Japan braces for mobile number portability

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Japan braces for mobile number portability

Mobile giants roll out heavy guns in battle for customers.

Japan's mobile phone service providers are spending heavily as they brace themselves for the introduction of number portability, local media sources say.

From 24 October, mobile phone users will be able to keep their existing numbers when they switch to a new service provider. Millions of mobile customers are expected to switch. 

Operators are adding mobile phone base stations in areas they previously considered to have 100 percent coverage, the Asahi Shimbun reports, fearing that subscribers whose phones have poor coverage will switch to another firm. 

Softbank announced last month that it will spend US$4b adding 23,000 new 3G base stations within a year, and NTT DoCoMo is to spend a similar sum. 

New handsets are expected from all of Japan's major mobile phone service providers. KDDI, for example, last week announced 12 new phone models simultaneously. The new phones are made by eight different manufacturers. 

Mobile phones in Japan are often licensed exclusively from the manufacturer and are available only from a single service provider. The providers use phone features as a means of attracting subscribers.

Moving to a new provider will not be completely effortless for customers, however. They will have to pay approximately $45 each time they switch, with about half going to the old operator and half to the new.

But subsidies will help defray customers' costs. Mobile operator Vodafone KK, recently bought out by Softbank, is offering about US$20 in credit to customers who apply to switch to its network during the next few weeks.

Although the government-mandated number portability programme comes into effect on 24 October, some mobile firms will begin processing applications this month.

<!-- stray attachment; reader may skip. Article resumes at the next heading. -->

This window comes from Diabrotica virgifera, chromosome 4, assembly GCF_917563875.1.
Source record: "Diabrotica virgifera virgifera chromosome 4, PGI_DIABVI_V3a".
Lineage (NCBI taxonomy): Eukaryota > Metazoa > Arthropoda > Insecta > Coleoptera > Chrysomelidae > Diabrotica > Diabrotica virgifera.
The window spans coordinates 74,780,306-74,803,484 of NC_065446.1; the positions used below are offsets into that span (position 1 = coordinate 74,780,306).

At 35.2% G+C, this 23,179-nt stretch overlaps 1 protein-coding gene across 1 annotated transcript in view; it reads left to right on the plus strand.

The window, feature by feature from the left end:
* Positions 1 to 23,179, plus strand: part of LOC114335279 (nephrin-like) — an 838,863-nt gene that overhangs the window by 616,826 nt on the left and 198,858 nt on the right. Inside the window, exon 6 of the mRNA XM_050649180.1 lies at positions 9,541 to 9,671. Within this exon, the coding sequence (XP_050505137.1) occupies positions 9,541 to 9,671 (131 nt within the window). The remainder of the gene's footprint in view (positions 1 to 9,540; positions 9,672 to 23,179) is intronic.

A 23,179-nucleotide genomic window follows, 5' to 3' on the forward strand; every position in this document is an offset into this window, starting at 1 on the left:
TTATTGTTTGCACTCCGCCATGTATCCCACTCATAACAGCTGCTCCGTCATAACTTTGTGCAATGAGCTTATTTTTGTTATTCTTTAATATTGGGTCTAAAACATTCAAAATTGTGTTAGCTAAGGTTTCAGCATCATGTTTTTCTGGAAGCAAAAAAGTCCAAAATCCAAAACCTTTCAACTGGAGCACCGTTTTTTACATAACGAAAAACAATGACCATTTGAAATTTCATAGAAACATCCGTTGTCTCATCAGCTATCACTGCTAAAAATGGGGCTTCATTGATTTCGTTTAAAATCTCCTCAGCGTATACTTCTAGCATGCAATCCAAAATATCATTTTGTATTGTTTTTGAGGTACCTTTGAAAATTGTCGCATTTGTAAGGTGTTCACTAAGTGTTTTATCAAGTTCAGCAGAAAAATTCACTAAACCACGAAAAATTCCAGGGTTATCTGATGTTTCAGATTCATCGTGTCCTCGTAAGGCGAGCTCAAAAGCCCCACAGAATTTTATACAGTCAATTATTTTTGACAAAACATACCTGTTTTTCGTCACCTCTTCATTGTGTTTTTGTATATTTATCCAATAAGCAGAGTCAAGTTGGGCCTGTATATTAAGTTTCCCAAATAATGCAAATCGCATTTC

Japan is one of the world's most heavily saturated mobile phone markets, with some 93 million mobile accounts in use by the country's 127 million people.

As a result operators now expect most new customers to be existing mobile phone users who have transferred from another provider.

More than 90 percent of new phones sold are 3G models, which already hold about 50 percent of the market.

These upgrades are a major source of new customers for operators. Vodafone KK announced yesterday that it would stop accepting new 2G subscribers next year.

Even as operators spend big to hold on to customers, analysts have warned that it is a near certainty that they will be forced to drop basic charges as well.

This is expected to be another weapon in the armoury as operators battle for customers' attention.

Analysts have predicted that companies will redouble their efforts to offer 'sticky' services that bind customers to them. Community-based services are seen as particularly effective in this regard.

KDDI, for example, has just launched My Page, which media sources describe as a mobile phone version of the popular MySpace social networking site.

The new system will not allow customers to keep their old email addresses when they switch providers, according to the Yomiuri Shimbun.

Many Japanese get their main email service from a mobile phone firm, as the phone is their primary means of internet access.
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